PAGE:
If you’re a small business owner, chances are, you recently completed your tax filing. So, how to save money on taxes next year is probably top of mind. Here’s something you may not know: offering your employees an employer-sponsored 401(k), if you haven’t already offered one, could save you a big chunk of change at tax time next year.
Before we get to the specifics, let’s review why offering your employees a 401(k) is a good idea even outside of tax advantages. Did you know that 90 percent of small businesses—those that employ between 0-99 people — don’t offer their employees a 401(k)? There are 42 million people who work at a business of that size in the U.S. and just 26 percent of them have access to an employer-sponsored retirement plan.
Offering a 401(k) sends a clear message to your employees that you care about—and are willing to literally invest in—their future. It doesn’t just alleviate retirement anxiety among your employees, it helps recruit and retain top talent in the first place. According to a Glassdoor Employment Confidence survey, a retirement plan is one of the most valued benefits an employer could provide their employees. But beyond participating in the plan yourself, what are the other benefits of offering one for the small business owner? Let’s break that down.
Small businesses often struggle to balance two important, yet competing objectives: attracting employees with a strong benefits package, and keeping business costs low. Fortunately, a low cost 401(k) plan can help bridge the gap between these two things.
As a small business owner, not only can you deduct employer contributions to employee retirement accounts from your taxable business earnings, you may qualify for a plan startup cost tax credit, which can offset some of the costs of launching a retirement benefit.
The Credit for Small Employer Retirement Plan Startup Costs covers 50 percent of ordinary and necessary costs companies incur to set up and administer a qualified retirement plan, up to a maximum of $500 per year. These startup costs include any necessary plan setup and administration fees, as well as any money spent on employee education. The result is a reduction in the amount of tax a business owes on a dollar-for-dollar basis.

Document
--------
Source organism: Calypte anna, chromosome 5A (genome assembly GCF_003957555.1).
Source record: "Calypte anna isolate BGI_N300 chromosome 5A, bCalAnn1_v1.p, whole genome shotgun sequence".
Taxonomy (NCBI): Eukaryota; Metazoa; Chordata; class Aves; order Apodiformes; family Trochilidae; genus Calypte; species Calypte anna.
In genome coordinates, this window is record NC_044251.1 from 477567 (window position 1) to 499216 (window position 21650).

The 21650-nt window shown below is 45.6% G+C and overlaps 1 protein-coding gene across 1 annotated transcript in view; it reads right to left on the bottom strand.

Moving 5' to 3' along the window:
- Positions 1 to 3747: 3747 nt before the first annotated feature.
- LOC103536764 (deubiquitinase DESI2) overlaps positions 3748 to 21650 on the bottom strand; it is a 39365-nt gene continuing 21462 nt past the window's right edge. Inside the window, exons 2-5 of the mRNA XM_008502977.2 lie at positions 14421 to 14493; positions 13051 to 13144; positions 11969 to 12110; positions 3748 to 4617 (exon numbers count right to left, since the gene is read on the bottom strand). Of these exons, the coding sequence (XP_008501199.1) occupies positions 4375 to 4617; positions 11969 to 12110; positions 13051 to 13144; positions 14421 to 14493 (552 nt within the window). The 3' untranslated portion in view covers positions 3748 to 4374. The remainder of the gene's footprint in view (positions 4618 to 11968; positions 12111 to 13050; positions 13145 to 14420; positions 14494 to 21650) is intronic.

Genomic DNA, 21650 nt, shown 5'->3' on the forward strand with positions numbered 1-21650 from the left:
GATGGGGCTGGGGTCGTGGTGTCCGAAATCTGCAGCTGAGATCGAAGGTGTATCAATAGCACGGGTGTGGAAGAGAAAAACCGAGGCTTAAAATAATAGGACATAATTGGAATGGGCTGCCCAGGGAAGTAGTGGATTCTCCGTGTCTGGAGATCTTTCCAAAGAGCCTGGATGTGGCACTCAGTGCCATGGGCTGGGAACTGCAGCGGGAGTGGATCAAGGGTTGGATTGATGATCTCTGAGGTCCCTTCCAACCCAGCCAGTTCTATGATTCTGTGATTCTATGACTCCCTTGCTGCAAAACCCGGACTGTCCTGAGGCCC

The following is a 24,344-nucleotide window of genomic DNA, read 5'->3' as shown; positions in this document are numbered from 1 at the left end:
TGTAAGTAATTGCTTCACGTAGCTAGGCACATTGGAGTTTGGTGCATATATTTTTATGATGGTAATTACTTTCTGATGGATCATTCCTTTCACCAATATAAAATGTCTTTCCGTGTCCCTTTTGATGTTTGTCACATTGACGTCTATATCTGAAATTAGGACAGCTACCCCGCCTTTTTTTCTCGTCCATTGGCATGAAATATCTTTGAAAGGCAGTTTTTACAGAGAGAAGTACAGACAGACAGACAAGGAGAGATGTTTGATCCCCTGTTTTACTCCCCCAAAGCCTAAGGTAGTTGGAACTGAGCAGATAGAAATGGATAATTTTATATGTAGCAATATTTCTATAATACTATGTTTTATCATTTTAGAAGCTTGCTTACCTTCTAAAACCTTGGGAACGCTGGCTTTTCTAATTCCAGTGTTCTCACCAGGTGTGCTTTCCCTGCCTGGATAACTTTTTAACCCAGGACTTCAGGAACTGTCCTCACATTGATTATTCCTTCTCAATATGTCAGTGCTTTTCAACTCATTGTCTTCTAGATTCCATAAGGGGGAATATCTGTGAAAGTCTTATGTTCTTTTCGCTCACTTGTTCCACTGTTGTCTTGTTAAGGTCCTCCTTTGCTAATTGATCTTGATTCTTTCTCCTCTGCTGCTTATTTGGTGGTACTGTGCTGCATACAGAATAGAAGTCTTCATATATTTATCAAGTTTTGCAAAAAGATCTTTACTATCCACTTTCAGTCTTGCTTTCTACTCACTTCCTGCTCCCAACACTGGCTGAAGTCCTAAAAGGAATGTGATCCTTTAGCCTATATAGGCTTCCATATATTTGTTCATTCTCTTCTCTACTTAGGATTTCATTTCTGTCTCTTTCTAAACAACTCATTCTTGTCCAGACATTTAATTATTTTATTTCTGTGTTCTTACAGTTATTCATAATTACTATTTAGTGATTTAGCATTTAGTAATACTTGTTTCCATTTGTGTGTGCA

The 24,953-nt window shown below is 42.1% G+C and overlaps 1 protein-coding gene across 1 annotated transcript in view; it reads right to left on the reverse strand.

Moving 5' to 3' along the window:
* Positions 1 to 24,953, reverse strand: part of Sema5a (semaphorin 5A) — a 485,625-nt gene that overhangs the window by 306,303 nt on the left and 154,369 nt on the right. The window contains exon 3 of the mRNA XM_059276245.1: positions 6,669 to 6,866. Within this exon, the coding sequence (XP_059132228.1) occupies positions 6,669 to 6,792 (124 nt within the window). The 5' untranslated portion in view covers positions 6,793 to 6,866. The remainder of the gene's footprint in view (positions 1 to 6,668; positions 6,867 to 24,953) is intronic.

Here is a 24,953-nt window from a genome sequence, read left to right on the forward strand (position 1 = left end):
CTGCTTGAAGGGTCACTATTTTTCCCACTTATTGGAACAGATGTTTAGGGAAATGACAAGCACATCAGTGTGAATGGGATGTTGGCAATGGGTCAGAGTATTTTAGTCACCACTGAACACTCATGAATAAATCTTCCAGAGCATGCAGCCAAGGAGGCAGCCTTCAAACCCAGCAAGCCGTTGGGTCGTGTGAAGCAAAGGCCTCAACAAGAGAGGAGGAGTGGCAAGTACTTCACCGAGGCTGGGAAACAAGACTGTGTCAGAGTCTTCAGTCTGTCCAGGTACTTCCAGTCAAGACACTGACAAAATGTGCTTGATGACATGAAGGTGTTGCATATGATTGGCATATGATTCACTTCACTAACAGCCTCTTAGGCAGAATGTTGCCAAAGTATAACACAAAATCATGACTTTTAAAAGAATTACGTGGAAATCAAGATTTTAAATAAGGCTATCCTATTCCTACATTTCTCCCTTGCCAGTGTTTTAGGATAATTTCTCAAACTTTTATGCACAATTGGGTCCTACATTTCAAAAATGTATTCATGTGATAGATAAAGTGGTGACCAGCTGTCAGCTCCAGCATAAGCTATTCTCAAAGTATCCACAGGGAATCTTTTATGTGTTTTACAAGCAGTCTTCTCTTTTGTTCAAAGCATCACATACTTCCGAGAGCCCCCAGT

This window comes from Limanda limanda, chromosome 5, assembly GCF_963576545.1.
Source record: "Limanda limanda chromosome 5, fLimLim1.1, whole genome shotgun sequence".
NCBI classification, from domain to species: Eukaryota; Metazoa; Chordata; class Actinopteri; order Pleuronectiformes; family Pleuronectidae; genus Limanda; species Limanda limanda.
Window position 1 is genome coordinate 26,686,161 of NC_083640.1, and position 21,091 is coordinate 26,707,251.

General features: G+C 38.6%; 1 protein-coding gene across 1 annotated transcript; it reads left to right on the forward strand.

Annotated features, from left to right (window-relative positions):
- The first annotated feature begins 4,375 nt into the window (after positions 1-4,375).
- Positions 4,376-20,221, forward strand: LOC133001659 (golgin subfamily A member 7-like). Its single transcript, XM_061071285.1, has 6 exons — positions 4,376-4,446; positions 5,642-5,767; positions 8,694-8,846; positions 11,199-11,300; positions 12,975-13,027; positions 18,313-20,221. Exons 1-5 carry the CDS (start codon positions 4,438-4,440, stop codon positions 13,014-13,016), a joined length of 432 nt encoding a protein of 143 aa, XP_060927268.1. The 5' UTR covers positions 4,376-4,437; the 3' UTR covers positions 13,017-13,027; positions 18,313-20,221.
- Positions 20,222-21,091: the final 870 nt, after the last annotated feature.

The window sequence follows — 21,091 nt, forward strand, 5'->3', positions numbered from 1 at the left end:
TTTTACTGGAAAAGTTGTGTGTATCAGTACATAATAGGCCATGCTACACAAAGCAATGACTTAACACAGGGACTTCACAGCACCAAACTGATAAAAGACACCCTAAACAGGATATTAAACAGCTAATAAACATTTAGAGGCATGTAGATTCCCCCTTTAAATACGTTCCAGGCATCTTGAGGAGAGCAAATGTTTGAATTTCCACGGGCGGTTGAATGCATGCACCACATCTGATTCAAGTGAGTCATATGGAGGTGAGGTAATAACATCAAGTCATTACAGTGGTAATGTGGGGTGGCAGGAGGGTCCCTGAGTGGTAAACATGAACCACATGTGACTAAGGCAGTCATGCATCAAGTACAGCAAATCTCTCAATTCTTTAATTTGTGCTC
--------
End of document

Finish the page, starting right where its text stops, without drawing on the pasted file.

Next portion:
Here’s a breakdown of what’s required for a business to qualify for the credit:
- They had 100 or fewer employees who received at least $5,000 in compensation for the preceding year
- They had at least one plan participant who was a non-highly compensated employee (did not own 5% or more of the company and received less than $120,000 in compensation, or was in the bottom 80% of compensation for employees)
- No employees received benefits in another qualified retirement plan provided by the same employer or a related employer
If your company meets these qualifications, you can claim the credit for each of the first three years of the plan (so long as you continue to qualify). It’s part of the general business credit, and if you can’t use it in the current year, you can carry it backward or forward.
An important caveat to note is that if you’re claiming the credit for certain plan expenses, you can’t deduct those same expenses. For example, if you’re claiming a $500 credit for a $1,000 plan set-up fee, you can’t deduct that cost from your company’s income. You can take a tax deduction for the expenses in lieu of the credit, but taking the credit, when available, is almost always a better deal. You can, however, deduct any additional expenses in excess of the credit.
Disclaimer: This content is provided for informational purposes only and is not intended to be construed as tax advice. You should consult a tax professional to advise regarding tax credits or deductions your company may be eligible for.